It is such a shame that that people who make every effort to do what's right are not served well by the law of the land, and those who oversee it. The outcome of Debbie Purdey's action in the High Court today, whereby she has failed to get clarification the law on assisted suicide is totally unsatisfactory for two reasons.
First, as Debbie Purdey herself asks:
How can we make sure that we act within the law if they won't tell us in what circumstances they would prosecute?
What use is a 47 year old law on our statute books (or for that matter any law) if it is impossible to know whether your are abiding by it or not? While clarification may be extremely difficult, the issue is of such public interest that failure even to offer guidance as to how a process could be initiated whereby the law could be clarified is a moral dereliction of duty by the Law Lords. Washing their hands at this stage helps no one.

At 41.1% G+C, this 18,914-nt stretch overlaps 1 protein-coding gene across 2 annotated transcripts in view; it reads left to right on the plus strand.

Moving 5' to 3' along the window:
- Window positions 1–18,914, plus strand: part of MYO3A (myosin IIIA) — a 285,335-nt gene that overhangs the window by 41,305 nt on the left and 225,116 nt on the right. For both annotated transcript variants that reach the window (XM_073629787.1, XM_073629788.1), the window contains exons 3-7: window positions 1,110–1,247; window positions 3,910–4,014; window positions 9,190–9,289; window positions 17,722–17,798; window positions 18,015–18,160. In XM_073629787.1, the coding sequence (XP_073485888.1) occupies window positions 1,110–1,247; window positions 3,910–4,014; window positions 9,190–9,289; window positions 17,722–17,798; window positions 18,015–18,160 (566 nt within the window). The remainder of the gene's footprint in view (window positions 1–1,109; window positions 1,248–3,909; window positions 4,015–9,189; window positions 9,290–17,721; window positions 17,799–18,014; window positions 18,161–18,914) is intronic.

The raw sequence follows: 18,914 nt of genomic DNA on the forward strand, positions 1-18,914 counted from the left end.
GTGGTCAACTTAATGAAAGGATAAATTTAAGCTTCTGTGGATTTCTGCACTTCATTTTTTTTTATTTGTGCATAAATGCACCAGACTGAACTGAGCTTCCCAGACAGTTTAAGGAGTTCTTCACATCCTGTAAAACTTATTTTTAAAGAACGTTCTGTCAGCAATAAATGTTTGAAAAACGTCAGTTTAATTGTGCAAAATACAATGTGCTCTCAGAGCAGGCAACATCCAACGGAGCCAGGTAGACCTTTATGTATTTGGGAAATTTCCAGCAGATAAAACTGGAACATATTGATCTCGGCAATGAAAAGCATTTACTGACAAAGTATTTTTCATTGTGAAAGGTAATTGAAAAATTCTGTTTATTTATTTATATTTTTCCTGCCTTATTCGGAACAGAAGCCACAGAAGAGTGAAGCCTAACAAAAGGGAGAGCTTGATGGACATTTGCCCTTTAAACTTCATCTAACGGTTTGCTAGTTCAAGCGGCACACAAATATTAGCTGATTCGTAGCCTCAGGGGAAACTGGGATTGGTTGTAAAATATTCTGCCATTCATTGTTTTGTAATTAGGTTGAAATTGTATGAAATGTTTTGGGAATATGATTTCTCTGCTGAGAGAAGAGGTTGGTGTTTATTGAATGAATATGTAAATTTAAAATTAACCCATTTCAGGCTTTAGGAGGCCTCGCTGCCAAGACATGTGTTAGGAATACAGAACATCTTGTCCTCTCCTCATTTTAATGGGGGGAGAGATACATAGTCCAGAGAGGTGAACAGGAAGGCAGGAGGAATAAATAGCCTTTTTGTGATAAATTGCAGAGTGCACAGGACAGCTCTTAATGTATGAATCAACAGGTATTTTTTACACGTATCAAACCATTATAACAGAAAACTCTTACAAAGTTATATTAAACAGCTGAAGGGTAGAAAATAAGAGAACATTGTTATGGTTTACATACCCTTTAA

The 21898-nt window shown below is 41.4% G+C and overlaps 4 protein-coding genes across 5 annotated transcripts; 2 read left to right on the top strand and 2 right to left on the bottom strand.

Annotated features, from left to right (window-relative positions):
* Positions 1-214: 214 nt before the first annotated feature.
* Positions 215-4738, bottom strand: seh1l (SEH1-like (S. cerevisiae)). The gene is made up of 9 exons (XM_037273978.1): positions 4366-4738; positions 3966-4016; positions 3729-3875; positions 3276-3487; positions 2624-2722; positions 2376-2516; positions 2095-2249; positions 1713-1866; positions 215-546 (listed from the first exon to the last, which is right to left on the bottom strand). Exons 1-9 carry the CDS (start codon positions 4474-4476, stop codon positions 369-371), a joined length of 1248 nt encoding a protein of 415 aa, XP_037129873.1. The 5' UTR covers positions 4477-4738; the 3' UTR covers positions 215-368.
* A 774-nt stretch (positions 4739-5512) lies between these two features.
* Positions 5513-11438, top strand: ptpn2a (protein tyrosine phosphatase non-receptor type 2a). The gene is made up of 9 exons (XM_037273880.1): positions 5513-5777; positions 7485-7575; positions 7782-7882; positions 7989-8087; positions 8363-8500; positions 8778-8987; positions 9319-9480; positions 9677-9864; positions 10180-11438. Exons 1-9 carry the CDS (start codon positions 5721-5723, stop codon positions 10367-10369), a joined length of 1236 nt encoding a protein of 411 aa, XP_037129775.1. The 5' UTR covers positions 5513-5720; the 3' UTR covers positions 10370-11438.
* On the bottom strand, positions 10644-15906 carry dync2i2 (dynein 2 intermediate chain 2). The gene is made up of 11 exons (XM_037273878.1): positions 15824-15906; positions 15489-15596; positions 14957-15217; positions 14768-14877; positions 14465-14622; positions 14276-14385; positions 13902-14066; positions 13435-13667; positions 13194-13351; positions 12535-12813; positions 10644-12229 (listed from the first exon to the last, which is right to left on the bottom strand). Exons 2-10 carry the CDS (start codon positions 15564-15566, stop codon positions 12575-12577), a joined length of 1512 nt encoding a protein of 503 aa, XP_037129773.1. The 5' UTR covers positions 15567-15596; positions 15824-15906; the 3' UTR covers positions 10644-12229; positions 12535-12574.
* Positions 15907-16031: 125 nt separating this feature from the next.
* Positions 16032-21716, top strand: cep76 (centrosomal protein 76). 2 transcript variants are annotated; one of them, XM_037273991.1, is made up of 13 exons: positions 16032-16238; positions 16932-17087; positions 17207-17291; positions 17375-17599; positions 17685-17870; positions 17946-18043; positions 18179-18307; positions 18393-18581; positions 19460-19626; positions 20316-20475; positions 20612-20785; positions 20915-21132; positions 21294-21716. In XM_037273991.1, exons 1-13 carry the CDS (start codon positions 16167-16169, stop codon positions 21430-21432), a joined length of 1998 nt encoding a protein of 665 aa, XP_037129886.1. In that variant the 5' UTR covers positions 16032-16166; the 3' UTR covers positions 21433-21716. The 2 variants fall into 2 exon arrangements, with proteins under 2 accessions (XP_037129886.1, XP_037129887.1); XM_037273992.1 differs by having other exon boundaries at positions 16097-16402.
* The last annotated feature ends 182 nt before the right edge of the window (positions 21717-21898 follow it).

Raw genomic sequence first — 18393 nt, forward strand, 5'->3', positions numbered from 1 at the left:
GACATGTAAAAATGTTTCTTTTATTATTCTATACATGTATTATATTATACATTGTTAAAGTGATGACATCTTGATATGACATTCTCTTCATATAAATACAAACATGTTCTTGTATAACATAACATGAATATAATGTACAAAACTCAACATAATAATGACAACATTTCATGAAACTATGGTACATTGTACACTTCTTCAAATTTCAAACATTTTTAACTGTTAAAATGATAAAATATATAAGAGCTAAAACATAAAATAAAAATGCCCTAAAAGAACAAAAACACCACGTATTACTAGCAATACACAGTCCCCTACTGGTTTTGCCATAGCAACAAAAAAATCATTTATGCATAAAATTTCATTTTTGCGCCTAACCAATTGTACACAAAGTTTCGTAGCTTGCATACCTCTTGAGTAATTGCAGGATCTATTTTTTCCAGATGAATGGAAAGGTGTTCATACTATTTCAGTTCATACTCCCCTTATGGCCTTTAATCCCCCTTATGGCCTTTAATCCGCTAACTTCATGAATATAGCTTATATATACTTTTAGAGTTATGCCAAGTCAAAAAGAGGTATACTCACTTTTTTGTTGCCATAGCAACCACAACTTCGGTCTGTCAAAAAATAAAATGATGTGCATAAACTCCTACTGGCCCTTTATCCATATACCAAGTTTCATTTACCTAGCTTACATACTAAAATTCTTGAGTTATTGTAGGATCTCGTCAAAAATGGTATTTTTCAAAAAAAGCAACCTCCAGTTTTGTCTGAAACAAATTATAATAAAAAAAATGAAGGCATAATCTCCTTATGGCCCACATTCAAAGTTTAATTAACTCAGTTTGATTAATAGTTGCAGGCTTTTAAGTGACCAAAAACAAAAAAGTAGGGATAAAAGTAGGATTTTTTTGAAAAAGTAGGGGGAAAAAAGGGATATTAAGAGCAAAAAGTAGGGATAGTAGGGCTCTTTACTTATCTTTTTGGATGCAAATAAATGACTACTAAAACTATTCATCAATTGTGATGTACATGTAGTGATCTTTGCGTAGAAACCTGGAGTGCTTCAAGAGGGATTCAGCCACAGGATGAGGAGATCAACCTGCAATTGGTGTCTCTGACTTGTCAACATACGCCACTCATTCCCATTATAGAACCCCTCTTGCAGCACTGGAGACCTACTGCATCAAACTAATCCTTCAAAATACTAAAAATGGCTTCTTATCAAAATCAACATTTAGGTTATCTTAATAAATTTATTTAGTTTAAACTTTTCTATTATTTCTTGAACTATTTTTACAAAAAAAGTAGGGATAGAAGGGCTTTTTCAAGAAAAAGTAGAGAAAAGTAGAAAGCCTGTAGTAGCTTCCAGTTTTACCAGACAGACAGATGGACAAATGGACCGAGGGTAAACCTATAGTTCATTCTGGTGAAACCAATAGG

But more importantly it is a failure by the Law Lords on a human level to Debbie Purdey. By failing to provide guidance to this wonderfully brave woman, who is only trying to make sure her husband is not ensnared in criminal proceedings by her desire for a peaceful and dignified end to her life, the Law Lords have made the remaining time she has with her husband is far more traumatic than it need me.
The Law Lords should have realised that one person's struggle for some dignity was far more important than a strict following of their own role in interpreting law. Something is wrong with our legal system when unaccountable appointed Law Lords let down a desperate woman. Yes, the Law Lords are there to make judgement on the law, but more importantly they are there to serve us all and to see that justice is done...